Wow, what a question!  What a minefield?  How many people actually ask themselves this question or even consider whether they’re ‘acting the part’?  Not many. Unless illness, tragedy, or family disputes force such a conflict within us.

As l have previously said, this again refers to labelling, which as humans we learn from our parents. We learn to make order of the world around us by attaching these labels to everything and everyone around us. Mum, Dad, Brother, Sister, Nan, Grandad are but a few of the definitions we learn. In this way we learn to perceive the ‘self’ and label to match. Firstly what it means to be a male or female and the learned perceptions attached to understand the definition. Examples include;
Female acceptable behaviour/Male acceptable behaviour, play things, dress code, hair styles, colours, educational leanings, careers etc.  ‘Social conditioning’

Obviously, speech, manners, respect, rules and consequences are necessary tools in this process, however ‘socially acceptable’ dress/fashion/education/careers should ideally not be a part of this process. How many times do we hear ‘boys don’t cry’?  ‘Girls don’t play rough games’. ‘Girls don’t swear/fight/sweat/show anger’? To be a ‘real man’ you have to be tough, don’t show your feelings, and be strong.  The lists of defining behaviours appropriate to either sex are endless.

By the time we have survived puberty, we emerge from our chrysalis, hopefully a young adult. Our sense of self may be ‘at war’ with the outdated acceptable norms imbedded by our parents, yet in order to succeed in society many of their teachings need to be adhered to. If as a female or male, we feel we do not ‘fit’ the stereotypical norms of our allotted sex, we often do our very best to conceal that fact in order to fit in, avoid ridicule, shame, rejection from ‘the crowds’.  Our fledgling selves are trying to find our way in the world but our brain is washed into needing to blend in with the crowd. This is done to not draw attention to ourselves or bring shame on our families.

So being untrue to ourselves and our individual nature is not, on the whole to our benefit. We hide our lights under a bushel and ‘keep the faith’ for the benefit of our peer group/family/superiors etc. (To avoid rejection and isolation) However everyone has felt the total isolation within a crowded room.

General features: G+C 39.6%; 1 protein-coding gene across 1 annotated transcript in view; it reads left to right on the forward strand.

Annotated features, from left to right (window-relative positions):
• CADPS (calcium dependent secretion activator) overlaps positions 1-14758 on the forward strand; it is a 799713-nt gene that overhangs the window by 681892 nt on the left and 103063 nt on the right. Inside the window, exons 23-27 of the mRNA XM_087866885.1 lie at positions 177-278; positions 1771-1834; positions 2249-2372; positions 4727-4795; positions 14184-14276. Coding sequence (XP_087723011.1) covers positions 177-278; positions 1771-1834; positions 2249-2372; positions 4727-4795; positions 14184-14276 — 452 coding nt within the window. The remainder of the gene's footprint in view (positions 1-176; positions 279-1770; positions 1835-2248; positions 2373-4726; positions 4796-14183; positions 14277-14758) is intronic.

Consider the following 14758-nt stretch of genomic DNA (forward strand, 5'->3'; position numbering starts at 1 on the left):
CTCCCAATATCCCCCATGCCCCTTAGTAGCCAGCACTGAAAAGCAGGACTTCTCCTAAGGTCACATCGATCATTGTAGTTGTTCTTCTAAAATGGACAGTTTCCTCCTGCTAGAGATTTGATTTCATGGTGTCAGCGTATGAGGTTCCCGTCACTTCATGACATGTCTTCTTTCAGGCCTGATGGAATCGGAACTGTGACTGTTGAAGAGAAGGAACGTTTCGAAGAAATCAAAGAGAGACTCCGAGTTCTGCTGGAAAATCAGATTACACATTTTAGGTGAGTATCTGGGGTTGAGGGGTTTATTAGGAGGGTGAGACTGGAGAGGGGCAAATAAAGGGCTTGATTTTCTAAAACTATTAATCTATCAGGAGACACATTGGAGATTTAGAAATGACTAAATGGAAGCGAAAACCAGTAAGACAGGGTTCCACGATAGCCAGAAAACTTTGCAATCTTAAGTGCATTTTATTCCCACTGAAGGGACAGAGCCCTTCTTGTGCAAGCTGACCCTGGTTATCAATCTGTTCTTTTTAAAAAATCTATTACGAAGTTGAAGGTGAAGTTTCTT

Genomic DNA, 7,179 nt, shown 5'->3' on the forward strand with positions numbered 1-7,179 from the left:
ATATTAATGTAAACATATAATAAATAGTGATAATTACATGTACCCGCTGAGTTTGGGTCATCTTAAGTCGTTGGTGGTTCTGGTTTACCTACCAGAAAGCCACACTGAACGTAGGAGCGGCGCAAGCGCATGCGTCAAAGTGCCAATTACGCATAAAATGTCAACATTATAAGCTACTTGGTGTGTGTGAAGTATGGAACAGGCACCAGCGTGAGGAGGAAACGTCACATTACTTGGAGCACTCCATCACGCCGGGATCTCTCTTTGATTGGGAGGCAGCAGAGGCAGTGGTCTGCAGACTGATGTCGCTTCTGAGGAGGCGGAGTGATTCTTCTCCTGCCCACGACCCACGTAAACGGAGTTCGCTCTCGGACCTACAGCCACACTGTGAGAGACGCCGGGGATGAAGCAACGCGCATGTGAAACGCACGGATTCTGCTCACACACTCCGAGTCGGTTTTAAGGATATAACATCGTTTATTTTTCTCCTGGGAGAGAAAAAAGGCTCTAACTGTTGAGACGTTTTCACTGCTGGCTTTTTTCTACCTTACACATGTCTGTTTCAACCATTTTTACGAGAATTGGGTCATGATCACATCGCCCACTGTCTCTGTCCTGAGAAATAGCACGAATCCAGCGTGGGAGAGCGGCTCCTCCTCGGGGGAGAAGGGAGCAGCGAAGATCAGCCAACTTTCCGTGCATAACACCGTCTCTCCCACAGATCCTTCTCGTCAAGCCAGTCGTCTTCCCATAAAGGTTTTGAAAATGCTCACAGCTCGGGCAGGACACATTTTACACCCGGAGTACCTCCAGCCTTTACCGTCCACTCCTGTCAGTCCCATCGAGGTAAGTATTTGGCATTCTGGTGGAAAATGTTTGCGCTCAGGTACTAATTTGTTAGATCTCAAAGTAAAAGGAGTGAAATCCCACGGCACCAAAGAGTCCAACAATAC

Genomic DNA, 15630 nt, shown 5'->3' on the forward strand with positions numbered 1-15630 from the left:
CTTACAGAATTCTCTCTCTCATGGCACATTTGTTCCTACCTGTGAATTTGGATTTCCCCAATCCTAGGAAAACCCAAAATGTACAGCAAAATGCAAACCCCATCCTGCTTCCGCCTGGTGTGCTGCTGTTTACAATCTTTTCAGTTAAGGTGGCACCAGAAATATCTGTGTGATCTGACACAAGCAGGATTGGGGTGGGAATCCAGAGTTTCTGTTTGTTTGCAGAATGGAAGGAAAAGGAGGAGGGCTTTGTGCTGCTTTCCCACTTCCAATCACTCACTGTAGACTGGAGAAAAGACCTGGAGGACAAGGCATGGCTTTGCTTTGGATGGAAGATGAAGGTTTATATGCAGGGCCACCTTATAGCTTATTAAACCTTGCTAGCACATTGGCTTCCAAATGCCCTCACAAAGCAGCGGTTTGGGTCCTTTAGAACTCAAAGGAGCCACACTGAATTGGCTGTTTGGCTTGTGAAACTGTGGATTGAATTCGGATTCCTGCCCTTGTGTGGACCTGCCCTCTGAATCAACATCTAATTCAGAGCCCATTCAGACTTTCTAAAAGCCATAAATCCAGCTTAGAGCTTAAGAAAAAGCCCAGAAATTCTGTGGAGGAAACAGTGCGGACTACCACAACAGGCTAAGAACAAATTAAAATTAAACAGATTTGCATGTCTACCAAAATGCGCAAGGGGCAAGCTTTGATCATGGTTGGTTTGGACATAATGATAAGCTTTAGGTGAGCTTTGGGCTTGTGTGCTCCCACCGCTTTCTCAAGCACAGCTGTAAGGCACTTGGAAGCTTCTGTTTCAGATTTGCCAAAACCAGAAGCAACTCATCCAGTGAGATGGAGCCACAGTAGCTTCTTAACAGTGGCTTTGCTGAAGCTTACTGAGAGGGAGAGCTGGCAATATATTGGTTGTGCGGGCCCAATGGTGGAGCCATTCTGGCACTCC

Who are we trying to please? Whose displeasure are we trying to avoid?  Who or what will abandon us if we reveal our true colours?! Some will and some won’t. Learning that being a ‘people pleaser’ whilst putting your true self last only leads to misery. It is often a very scary yet liberating moment.
Those of us who dare to say no. Dare to be ‘me’ and be true to our selves, not false, not a sheep, pay a price.  This price is often losing fake/toxic people from our lives, being alone at times, yet this opens up the opportunity to find more ‘like minded’ people.

Yes, it is a risk. The very risk is what holds many back.  It is a risk worth taking, in my opinion for the freedom to be ‘Me’.


Copyright JP 2015

Pros and Cons of Labels

I gave our latest guest writer, JP,  a question to muse over. Her reply is below. I think this debate is important. (It’s also worth checking out Stephen Pinker’s concept of the Euphemism Treadmill, and possibly looking in to non-duality). Over to JP:

Pros and Cons of labels???  Mmmm? Where do I start??

We all use and need labels, you may think – no, we don’t,  but with inanimate objects it is a must.  Imagine clothing, shoes, functional items without them! Imagine having a young child asking you “What is that?”, A cow / pig / sheep / horse? No name / label, no definition between the two. Yes, tis a simplistic view, however, it is still accurate.
I fully understand the animosity towards labelling human beings when this system is used to ostracise and define that person.  Conveniently putting them in a ‘box’ to fit a labeller’s ideology.
The problem arises, for us all, when we are ‘seen’ judged and related to as ‘the label’ yet, it happens all the time.  We are all brought up to believe and understand an item / animal / human by the label we attach to it. A cow moos, a sheep baas, we eat beef, lamb, chicken, we use cows for leather etc etc.  The list is endless.
This label also applies to our expectations of the sexes. As per our recent telephone conversation – define ‘feminine’???? Define ‘masculine’?? Both these labels immediately conjure up in our minds a learned, pre conceived notion as to which criteria fits each label, and, most of us are incorrect.
We may protest!! I don’t label people, yet, in fact, all of us are guilty of it.
With any health problem, the correct diagnosis is vital, otherwise, incorrect treatment ensues, sometimes with fatal consequences.  However, the label diabetic / heart problem / Crohn’s disease / cancer etc very rarely scares people or leads to avoidance of said person, judgement and ridicule. Most people with a physical health problem, who choose to share their label, receive some compassion and empathy, not the case with MH problems.